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| Dong Quai and Cancer |
Answered by: Conrad Richter
Question from: Jean Bahlow
Posted on: January 29, 1999
A research paper was recently put out by the Pharmacist’s Newsletter stating that Dong Qui may have potential carcenogenic side effects. Is this true? If so where can I find the most recent research on this product? If not, where can I find informaiton refuting this statement?
Thank you for faxing me the page from the "Pharmacist’s Letter" with the warning about dong quai (Angelica polymorpha sinensis). The "Pharmacist’s Letter" appears to be a digest of news for pharmacists and the issue in question contained the warning:
"Warn women NOT to take dong quai. It can cause photosensitivity...and the oil contains a carcinogenic substance." (Vol. 14, No. 6, June 1998)
This, to me, is duplicitous in nature and probably plain wrong. All of the members of the Angelica genus have varying amounts of photoactive compounds that can cause photodermatitis in some sensitive individuals, but the offending compounds are only found in the fresh leaves, not in the roots, as far as I know. As for the "carcinogenic substance" in the oil, this again is probably referring to compounds in the fresh leaves, not the roots.
Many members of the parsley family, of which dong quai is one, have potentially carcinogenic substances in the fresh leaves. The risk however appears to be mostly theoretical because few herbs from this family are known to be carcinogenic despite years of use. Dong quai is one of the most widely used Chinese herbs, with a history of use going back at least 1000 years.
In fact, the roots are cited as having *anti-cancer* effects. Jonathan Hartwell, in his book "Plants Used Against Cancer" (Quarterman Publications) cites references from the Chinese literature that suggest that dong quai may have some effect against breast, stomach, and uterine cancer, as well as nasopharyngeal, thyroid and lymph node cancers.
John Boik in his textbook on "Cancer & Natural Medicine" refers to a variety of studies that show a possible rational basis for dong quai’s anticancer activity. For example, animal studies in which animals were injected with polysaccharides from dong quai survived fibrosarcoma longer. Other studies suggest some role in changing platelet aggregation and vascular permability which could play a role in an anticancer or antitumour effect.
The Botanical Safety Handbook put out by the American Herbal Products Association has nothing about any carcinogenic effect. You might want to contact the AHPA for their take on the report in the "Pharmacist’s Letter."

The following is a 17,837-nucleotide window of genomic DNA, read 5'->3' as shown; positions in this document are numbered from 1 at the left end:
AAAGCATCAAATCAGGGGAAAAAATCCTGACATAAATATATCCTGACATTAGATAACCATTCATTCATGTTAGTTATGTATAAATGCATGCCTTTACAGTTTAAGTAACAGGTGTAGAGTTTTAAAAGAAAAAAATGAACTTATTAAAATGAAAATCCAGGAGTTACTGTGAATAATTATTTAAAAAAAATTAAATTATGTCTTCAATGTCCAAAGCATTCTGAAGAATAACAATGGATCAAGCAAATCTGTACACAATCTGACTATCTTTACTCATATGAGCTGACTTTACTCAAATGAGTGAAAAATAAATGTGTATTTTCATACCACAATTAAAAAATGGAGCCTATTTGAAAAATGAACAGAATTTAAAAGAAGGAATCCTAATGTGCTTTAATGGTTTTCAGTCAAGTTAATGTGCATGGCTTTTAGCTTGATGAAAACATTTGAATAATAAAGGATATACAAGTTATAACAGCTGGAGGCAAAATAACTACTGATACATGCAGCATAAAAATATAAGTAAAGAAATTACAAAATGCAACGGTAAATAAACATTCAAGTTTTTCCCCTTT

Of course, virually every food and plant product contains suspected and known tumour and cancer causing compounds the real questions are always: how much of the offending compounds are present and are the concentrations significant; is the uptake of the compounds significant; and are there other compounds that mitigate any possible danger.
To follow further research developments on this topic you can access the Medline database at http://www.nlm.nih.gov and get abtracts of relevant research and clinical papers (except for the most recent ones published in the past few months which are not yet in the database).
By the way, the "Pharmacist’s Letter" also says that "there’s NOT much evidence" that dong quai is effective as a women’s tonic. This too is probably wrong. There are is plenty of evidence that shows that dong quai has a potent regulating effect on the uterus. According to Kee Chang Huang in his book, "The Pharmacology of Chinese Herbs" (CRC Press), dong quai contains "two components... which exert either a stimulating or an inhibiting effect on the uterus. The water soluable and nonvolatile component causes stimulation, while the alcohol soluble componenet, which is an essential oil with a high boiling point, exerts the pharmacological action of inhibiting or relaxing the uterus." Western medicine often has a hard time understanding herbs that have contradictory effects such as those of dong quai, but we believe that it is precisely because of such opposing but non-cancelling effects that make herbs such as dong quai such good regulators. Western medicine is fixated on finding drugs with a one way punch which solve one problem but can cause new problems. Dong quai and other herbs promote balance, stimulating or relaxing as necessary without causing the system to "overshoot" and develop new problems.